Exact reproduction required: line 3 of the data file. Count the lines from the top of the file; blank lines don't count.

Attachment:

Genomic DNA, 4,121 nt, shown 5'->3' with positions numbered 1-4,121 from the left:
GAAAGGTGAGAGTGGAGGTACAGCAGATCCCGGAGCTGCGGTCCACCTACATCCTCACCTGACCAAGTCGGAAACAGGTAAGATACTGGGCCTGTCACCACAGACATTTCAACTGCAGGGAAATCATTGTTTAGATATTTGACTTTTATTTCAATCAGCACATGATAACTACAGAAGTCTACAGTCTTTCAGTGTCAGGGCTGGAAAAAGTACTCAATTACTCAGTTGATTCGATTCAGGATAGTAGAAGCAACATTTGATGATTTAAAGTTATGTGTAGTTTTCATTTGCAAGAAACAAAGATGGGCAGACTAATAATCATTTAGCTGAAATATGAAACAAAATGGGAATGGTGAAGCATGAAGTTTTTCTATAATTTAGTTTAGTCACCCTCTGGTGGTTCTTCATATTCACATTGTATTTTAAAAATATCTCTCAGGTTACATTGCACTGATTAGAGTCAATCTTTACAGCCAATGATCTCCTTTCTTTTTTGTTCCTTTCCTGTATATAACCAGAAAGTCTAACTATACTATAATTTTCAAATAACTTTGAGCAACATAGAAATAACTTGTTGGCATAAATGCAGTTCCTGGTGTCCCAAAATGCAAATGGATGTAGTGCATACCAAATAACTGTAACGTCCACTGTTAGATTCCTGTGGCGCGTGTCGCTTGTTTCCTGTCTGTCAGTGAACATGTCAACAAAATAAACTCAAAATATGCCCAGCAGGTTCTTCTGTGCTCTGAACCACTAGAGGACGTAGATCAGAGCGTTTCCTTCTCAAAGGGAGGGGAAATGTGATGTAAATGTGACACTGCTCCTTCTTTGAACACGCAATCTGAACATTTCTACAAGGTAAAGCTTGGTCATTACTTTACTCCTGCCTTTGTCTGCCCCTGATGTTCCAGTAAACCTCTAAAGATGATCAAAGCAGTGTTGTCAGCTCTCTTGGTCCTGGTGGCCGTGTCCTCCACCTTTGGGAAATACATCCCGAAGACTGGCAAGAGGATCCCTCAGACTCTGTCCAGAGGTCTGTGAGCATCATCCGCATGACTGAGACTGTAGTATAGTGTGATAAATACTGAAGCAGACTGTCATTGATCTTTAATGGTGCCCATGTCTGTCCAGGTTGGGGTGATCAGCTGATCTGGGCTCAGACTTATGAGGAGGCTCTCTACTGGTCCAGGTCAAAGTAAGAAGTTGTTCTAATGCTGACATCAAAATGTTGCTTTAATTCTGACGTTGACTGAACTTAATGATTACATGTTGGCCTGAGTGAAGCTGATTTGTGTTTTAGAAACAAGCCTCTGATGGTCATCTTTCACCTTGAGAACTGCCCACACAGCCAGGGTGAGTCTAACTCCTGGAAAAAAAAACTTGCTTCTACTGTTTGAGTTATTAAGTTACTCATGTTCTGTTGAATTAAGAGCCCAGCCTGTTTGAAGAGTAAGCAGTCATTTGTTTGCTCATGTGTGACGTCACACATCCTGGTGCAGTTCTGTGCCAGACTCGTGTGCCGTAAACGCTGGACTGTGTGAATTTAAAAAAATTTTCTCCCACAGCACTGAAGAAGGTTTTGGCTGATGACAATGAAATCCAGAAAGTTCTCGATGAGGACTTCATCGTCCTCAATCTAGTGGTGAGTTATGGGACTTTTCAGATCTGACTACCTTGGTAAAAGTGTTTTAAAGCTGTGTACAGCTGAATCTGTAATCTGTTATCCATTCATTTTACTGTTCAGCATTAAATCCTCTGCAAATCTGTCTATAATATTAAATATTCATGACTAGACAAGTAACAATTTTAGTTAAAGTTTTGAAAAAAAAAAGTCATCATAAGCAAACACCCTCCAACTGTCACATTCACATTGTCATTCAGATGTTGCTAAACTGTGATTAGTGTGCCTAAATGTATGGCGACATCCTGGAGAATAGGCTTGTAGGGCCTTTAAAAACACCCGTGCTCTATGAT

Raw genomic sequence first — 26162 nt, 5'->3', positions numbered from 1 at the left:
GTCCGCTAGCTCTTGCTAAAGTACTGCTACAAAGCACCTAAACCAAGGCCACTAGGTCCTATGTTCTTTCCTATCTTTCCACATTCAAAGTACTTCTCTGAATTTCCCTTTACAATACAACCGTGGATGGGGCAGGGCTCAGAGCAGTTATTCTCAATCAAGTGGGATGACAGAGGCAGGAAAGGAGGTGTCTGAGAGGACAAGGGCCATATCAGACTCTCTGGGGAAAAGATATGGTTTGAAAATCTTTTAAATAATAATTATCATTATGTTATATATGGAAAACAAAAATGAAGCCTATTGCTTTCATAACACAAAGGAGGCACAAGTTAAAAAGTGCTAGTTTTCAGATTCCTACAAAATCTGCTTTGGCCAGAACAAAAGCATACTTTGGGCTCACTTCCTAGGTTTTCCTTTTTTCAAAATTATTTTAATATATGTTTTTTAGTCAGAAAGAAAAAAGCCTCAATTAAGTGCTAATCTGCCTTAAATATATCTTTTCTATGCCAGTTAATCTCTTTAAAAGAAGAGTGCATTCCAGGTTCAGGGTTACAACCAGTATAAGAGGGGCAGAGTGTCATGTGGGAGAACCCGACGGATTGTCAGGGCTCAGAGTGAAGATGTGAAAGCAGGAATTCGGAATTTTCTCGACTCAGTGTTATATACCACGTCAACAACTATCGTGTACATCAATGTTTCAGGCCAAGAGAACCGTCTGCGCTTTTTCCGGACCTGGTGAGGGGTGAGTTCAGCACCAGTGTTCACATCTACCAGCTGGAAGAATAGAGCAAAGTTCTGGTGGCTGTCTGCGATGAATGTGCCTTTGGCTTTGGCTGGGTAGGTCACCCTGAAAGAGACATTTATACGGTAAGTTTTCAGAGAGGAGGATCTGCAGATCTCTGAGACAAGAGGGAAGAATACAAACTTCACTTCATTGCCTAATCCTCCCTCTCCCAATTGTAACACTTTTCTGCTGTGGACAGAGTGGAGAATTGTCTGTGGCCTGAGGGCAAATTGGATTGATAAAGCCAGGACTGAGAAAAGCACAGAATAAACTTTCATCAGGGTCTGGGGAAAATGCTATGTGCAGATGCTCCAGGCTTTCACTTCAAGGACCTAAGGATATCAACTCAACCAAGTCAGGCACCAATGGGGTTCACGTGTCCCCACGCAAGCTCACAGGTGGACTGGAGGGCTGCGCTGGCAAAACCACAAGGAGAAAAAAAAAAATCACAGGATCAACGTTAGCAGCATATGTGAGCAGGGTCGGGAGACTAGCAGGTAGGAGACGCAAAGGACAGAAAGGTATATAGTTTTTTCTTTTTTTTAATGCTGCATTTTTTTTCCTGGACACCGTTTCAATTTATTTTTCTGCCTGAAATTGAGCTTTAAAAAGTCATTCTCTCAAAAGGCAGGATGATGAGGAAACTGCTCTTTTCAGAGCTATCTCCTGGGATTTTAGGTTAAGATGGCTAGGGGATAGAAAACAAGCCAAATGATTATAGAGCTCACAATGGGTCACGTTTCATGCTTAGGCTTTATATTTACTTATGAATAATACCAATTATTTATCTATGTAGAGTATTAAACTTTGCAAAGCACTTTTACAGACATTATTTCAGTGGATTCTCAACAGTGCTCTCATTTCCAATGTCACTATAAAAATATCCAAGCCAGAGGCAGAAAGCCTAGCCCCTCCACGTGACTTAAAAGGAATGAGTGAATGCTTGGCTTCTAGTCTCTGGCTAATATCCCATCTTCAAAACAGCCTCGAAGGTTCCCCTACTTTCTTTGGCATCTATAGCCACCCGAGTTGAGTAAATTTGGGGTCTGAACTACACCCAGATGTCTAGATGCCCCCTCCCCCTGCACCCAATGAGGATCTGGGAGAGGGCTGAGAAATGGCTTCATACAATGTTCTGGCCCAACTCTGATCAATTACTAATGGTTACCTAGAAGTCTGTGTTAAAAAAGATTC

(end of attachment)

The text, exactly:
Raw genomic sequence first — 26162 nt, 5'->3', positions numbered from 1 at the left: